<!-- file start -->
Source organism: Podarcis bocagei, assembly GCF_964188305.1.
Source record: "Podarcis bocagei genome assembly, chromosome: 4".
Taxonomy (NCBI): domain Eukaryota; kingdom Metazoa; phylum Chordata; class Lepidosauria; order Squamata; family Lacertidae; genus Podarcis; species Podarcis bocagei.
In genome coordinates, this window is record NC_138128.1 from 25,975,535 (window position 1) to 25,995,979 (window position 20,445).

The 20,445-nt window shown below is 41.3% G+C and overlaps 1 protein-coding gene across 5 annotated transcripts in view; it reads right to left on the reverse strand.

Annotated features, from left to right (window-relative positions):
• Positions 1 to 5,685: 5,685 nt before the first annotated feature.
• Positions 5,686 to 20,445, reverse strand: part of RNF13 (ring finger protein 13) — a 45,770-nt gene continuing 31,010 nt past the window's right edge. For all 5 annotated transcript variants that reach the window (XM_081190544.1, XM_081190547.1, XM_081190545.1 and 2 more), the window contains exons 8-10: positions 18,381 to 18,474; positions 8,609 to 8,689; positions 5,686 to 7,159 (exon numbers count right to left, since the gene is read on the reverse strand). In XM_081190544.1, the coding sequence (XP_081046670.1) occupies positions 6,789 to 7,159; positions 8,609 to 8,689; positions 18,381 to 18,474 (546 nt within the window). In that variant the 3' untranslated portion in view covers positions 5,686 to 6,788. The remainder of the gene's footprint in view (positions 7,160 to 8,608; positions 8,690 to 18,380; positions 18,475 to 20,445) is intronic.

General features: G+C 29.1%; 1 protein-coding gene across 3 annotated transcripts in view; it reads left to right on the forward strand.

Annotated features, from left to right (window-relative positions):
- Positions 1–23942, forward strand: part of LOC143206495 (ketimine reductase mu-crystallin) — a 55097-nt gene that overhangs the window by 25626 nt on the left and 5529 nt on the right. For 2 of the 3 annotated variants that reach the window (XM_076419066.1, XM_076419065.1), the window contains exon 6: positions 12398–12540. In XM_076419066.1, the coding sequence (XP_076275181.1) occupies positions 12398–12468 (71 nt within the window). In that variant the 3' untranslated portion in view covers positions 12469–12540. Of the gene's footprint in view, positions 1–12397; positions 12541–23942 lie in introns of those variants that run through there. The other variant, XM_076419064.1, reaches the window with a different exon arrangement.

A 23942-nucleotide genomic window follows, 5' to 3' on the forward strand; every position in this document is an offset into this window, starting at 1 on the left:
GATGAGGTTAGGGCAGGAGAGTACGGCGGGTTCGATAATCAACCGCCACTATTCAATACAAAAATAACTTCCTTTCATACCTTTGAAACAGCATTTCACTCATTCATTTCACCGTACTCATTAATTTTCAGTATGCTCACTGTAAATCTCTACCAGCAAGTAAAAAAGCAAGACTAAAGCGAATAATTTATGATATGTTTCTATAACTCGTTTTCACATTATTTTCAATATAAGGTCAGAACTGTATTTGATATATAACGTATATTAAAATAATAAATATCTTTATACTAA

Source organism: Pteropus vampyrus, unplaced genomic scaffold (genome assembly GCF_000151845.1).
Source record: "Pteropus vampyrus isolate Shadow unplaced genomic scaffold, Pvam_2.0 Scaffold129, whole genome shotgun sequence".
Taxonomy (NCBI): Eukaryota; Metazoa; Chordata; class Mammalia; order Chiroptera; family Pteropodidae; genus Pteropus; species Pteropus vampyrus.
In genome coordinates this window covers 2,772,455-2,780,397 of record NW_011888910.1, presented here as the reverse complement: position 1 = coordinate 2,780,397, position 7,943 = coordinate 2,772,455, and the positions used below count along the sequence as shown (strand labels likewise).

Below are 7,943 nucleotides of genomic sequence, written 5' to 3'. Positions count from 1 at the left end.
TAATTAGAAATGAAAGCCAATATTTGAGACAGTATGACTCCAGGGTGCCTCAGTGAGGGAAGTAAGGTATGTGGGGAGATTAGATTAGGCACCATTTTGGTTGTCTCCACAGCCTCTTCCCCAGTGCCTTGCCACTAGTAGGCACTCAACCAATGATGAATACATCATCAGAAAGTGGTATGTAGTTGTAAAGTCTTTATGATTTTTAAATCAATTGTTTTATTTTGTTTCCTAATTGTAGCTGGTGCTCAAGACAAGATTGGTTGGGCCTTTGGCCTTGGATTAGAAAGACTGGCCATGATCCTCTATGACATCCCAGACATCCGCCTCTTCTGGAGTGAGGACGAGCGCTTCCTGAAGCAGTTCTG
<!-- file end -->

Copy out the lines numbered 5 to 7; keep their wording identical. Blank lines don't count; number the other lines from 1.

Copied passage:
The 20,445-nt window shown below is 41.3% G+C and overlaps 1 protein-coding gene across 5 annotated transcripts in view; it reads right to left on the reverse strand.

Annotated features, from left to right (window-relative positions):
• Positions 1 to 5,685: 5,685 nt before the first annotated feature.